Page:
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<!--bibdescbegin-->Madhukar Balkrishan Akolkar. Hindu Pilgrimage Records. Trimbakeshwar, Maharashtra, India. <!--bibdescend-->
  
Please also add the following phrase and link: We welcome your assistance in adding source citation information for individual archives when collection data was collected from various sources or archives. The format for citing FamilySearch Historical Collections, including how to cite individual archives is found in the following link: [[How to Cite FamilySearch Collections]]  
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Please also add the following phrase and link: We welcome your assistance in adding source citation information for individual archives when collection data was collected from various sources or archives. The format for citing FamilySearch Historical Collections, including how to cite individual archives is found in the following link: [[How to Cite FamilySearch Collections]].
  
 
[[Category:India]]
 
[[Category:India]]

Revision as of 16:58, 13 July 2011

FamilySearch Record Search This article describes a collection of historical records available at FamilySearch.org.
Access the records: India, Hindu Pilgrimage Records .

Contents

Foreign Language Title

This section of the article is incomplete. You can help FamilySearch Wiki by supplying a translation of the title in Hindi here.

Collection Time Period

How to Use the Record

Record Description

Hindu pilgrimage records were kept by a Pandit Madhukar Balkrishan Akolkar at Trimbakeshwar, Maharashtra, India. They include records for people from Maharashtra, Gujarat, Punjab and Rajasthan, India, and are created and updated when family members pass on.

Record Content

The registers are arranged by "caste" and contain the following information:

  • Native residence
  • Names of family members
  • Last occasion on which a family member came to this place of pilgrimage and made an entry in the register
  • Ceremony performed at the time
  • Offering made to the priest

No women are mentioned unless their deaths are referred to indirectly.

Sample Images

Record History

These Hindu pilgrimage records were kept by a Pandit Madhukar Balkrishan Akolkar at Trimbakeshwar, Maharashtra, India. They include records for people from Maharashtra, Gujarat, Punjab and Rajasthan, India. The records are created and updated when family members pass on.

Why This Record Was Created

The ancient custom of keeping family genealogies is not well-known today to Indians settled abroad. Professional Hindu Brahmin Pandits, popularly known as "Pandas", kept detailed family genealogies over the past several generations at the Hindu holy city of Haridwar. The registers are handwritten, having been passed down to them over generations by their Pandit ancestors, and are classified according to original districts and villages of one's ancestors. Special designated Pandit families are in charge of designated district registers, including ancestral districts and villages that were left behind when Hindus had to migrate from Pakistan to India after the Partition of India.

In several cases, present-day Hindu descendents are now Sikhs, Muslims, and even Christians. It is not uncommon for researchers to find details of up to or even more than their past seven generations in these genealogy registers.

Hindu ancestors have visited the holy town of Haridwar for centuries for various religious and cultural purposes, including:

  • Religious pilgrimage
  • Cremation of their dead
  • Immersion of a kin member's cremated remains into the holy river Ganges

For centuries, Hindu ancestors who have visited Haridwar for any of these purposes also visit the Pandit in charge of their family registers and update the family's genealogical family tree with details of all marriages, births, and deaths in the extended joint family.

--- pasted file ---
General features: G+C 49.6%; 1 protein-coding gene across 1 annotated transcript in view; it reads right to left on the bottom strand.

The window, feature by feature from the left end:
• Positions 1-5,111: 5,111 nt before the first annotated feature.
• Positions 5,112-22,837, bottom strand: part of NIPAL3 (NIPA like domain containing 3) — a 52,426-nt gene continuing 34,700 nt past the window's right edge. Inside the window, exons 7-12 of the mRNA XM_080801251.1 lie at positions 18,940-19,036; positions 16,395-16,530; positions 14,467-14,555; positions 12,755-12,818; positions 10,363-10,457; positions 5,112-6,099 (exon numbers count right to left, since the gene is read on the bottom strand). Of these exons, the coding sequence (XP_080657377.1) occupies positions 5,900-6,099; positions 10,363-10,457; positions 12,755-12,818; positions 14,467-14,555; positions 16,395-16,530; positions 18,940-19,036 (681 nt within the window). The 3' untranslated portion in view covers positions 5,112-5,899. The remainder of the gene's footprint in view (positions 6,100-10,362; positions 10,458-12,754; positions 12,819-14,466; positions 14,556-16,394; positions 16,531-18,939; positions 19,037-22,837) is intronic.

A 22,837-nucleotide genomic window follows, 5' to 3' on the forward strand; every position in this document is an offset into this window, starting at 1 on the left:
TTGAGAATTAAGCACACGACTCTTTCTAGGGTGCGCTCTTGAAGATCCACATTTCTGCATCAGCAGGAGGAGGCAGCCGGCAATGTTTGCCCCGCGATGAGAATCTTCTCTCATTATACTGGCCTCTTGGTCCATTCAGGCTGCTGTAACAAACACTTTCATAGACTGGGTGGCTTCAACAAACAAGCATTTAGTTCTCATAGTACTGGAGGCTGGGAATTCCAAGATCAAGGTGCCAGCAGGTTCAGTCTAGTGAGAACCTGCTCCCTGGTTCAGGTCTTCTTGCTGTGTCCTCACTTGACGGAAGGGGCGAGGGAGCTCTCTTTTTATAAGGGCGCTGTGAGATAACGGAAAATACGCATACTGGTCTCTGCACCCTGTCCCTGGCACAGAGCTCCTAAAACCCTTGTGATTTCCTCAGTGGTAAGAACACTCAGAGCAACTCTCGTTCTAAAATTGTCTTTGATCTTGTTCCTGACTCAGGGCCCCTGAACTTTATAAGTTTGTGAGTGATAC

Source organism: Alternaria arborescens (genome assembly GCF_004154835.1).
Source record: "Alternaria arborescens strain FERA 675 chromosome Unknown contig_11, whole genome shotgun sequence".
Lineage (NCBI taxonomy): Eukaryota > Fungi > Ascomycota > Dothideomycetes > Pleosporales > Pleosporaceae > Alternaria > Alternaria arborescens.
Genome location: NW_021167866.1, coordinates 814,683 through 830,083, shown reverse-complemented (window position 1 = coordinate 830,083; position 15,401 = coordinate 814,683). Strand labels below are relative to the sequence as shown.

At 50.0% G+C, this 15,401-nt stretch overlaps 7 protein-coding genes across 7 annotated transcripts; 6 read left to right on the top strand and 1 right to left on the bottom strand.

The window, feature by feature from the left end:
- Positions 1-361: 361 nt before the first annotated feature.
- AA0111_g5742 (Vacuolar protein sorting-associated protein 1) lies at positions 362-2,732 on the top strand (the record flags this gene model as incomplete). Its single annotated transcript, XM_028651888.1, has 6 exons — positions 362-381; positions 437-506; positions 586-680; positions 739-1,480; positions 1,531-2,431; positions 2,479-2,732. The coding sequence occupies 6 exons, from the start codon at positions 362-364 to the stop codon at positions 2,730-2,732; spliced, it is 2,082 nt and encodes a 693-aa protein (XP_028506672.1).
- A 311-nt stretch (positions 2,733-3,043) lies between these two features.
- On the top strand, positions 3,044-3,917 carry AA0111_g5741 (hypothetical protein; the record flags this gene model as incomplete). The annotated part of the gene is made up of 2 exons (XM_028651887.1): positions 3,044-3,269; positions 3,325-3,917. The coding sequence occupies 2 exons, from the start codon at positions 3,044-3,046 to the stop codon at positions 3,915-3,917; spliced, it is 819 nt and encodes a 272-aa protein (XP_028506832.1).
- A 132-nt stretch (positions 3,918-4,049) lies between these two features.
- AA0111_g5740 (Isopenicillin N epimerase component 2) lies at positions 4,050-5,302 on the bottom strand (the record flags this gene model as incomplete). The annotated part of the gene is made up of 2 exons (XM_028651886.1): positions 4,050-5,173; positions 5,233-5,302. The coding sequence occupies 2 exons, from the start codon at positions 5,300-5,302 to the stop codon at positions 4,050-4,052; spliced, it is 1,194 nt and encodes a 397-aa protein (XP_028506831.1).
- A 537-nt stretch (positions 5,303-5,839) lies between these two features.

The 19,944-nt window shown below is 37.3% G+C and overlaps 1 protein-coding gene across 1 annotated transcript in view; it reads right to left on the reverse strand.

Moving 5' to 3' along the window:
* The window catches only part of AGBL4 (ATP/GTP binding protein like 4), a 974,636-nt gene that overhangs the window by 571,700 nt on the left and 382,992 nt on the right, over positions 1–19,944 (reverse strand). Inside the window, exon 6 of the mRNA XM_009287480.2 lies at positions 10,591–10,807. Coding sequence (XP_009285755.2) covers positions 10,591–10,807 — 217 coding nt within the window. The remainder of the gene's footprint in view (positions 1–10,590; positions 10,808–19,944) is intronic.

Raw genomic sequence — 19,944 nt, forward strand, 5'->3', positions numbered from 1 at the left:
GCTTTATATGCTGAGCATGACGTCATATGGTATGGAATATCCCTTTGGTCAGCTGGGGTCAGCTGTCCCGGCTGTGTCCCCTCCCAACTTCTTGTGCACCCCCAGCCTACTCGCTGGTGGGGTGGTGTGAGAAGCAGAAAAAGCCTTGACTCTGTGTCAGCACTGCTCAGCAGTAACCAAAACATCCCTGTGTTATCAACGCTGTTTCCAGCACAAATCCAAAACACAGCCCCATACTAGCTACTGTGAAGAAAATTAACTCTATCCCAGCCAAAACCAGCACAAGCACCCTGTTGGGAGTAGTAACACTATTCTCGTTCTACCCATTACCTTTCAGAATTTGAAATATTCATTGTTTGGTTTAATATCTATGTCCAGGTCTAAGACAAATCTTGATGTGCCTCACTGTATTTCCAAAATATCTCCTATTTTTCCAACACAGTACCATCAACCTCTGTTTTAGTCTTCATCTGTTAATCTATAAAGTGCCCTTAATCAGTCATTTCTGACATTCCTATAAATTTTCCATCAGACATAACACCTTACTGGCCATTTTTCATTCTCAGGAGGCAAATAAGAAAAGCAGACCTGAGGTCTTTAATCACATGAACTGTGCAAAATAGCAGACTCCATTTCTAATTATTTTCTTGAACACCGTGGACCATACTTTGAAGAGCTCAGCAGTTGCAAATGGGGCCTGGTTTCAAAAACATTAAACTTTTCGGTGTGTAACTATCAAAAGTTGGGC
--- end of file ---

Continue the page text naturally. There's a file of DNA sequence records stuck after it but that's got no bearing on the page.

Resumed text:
In present-day India, people visiting Haridwar are dumbfounded when Pundits unexpectedly step forward and invite them to come update their very own ancestral genealogical family tree. The news of a visiting family travels quickly to the Pandit in charge of their district.

With Hindu joint family system having broken down into nuclear families, the Pandits prefer visitors to Haridwar to come prepared after getting in touch with all of their extended family and to bring all relevant genealogical events, such as:

  • Ancestral district and village
  • Names of grandparents and great grandparents
  • Births
  • Marriages
  • Deaths

They also ask for as much information as is possible about the families they are marrying into. A visiting family member is required to personally sign the family genealogical register furnished by his or her personal family Panda after updating it for future family visitors and generations to see and to authenticate the updated entries. Friends and other family members accompanying on the visit may also be requested to sign as witnesses.

Record Reliability

Related Web Sites

Interactive map of Hindu Pilgramge Sites

More information on other Hindu Geneological Records

BBC Video Report of Meera Syal as she traced her Indian ancestry.

Related Wiki Articles

India

Citing FamilySearch Historical Collections

A suggested format for keeping track of records that you have searched is found in the Wiki Article: How to Cite FamilySearch Collections.

Examples of Source Citations for a Record in This Collection:

Please add sample citations to this article following the format guidelines in the wiki article listed above.

Examples of citations: 

  • United States. Bureau of the Census. 12th census, 1900, digital images, From FamilySearch Internet (www.familysearch.org: September 29, 2006), Arizona Territory, Maricopa, Township 1, East Gila, Salt River Base and Meridian; sheet 9B, line 71
  •  Mexico, Distrito Federal, Catholic Church Records, 1886-1933, digital images, from FamilySearch Internet (www.familysearch.org: April 22, 2010), Baptism of Adolfo Fernandez Jimenez, 1 Feb. 1910, San Pedro Apóstol, Cuahimalpa, Distrito Federal, Mexico, film number 0227023 How Has This Article Helped You? (Heading 3) This section consists of the following link that takes wiki users to the FamilySearch Collection Feedback wiki article. Use the phrase: Send us your story to link as the link text. Link to the URL: https://wiki.familysearch.org/en/FamilySearch_Collection_Feedback.

Sources of information for This Collection

Madhukar Balkrishan Akolkar. Hindu Pilgrimage Records. Trimbakeshwar, Maharashtra, India.

Please also add the following phrase and link: We welcome your assistance in adding source citation information for individual archives when collection data was collected from various sources or archives. The format for citing FamilySearch Historical Collections, including how to cite individual archives is found in the following link: How to Cite FamilySearch Collections.